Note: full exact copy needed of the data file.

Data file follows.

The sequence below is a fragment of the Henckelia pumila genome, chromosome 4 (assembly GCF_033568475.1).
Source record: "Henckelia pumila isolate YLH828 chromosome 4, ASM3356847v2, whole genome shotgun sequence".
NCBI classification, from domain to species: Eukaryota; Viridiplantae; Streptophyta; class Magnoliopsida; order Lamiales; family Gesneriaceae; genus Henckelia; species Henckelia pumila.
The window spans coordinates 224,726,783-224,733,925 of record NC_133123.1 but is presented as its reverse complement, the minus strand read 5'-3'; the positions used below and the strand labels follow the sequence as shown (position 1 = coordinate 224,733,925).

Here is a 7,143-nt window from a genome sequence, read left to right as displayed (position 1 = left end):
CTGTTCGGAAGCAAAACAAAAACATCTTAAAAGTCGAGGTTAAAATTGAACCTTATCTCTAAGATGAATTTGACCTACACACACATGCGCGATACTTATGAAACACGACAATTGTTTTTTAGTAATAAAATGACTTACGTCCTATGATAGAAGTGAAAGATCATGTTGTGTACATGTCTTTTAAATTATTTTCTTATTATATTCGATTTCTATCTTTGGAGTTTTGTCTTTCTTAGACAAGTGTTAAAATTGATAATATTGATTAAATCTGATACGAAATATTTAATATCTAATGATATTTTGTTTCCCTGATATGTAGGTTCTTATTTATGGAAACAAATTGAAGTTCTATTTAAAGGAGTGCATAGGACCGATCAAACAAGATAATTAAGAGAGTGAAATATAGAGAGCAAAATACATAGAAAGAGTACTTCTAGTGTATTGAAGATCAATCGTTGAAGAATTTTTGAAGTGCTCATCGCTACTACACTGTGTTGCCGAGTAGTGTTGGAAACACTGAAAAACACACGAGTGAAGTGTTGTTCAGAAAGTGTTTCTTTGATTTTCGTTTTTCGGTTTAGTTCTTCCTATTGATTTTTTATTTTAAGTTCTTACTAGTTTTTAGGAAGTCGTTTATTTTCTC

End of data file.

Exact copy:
The sequence below is a fragment of the Henckelia pumila genome, chromosome 4 (assembly GCF_033568475.1).
Source record: "Henckelia pumila isolate YLH828 chromosome 4, ASM3356847v2, whole genome shotgun sequence".
NCBI classification, from domain to species: Eukaryota; Viridiplantae; Streptophyta; class Magnoliopsida; order Lamiales; family Gesneriaceae; genus Henckelia; species Henckelia pumila.
The window spans coordinates 224,726,783-224,733,925 of record NC_133123.1 but is presented as its reverse complement, the minus strand read 5'-3'; the positions used below and the strand labels follow the sequence as shown (position 1 = coordinate 224,733,925).

Here is a 7,143-nt window from a genome sequence, read left to right as displayed (position 1 = left end):
CTGTTCGGAAGCAAAACAAAAACATCTTAAAAGTCGAGGTTAAAATTGAACCTTATCTCTAAGATGAATTTGACCTACACACACATGCGCGATACTTATGAAACACGACAATTGTTTTTTAGTAATAAAATGACTTACGTCCTATGATAGAAGTGAAAGATCATGTTGTGTACATGTCTTTTAAATTATTTTCTTATTATATTCGATTTCTATCTTTGGAGTTTTGTCTTTCTTAGACAAGTGTTAAAATTGATAATATTGATTAAATCTGATACGAAATATTTAATATCTAATGATATTTTGTTTCCCTGATATGTAGGTTCTTATTTATGGAAACAAATTGAAGTTCTATTTAAAGGAGTGCATAGGACCGATCAAACAAGATAATTAAGAGAGTGAAATATAGAGAGCAAAATACATAGAAAGAGTACTTCTAGTGTATTGAAGATCAATCGTTGAAGAATTTTTGAAGTGCTCATCGCTACTACACTGTGTTGCCGAGTAGTGTTGGAAACACTGAAAAACACACGAGTGAAGTGTTGTTCAGAAAGTGTTTCTTTGATTTTCGTTTTTCGGTTTAGTTCTTCCTATTGATTTTTTATTTTAAGTTCTTACTAGTTTTTAGGAAGTCGTTTATTTTCTC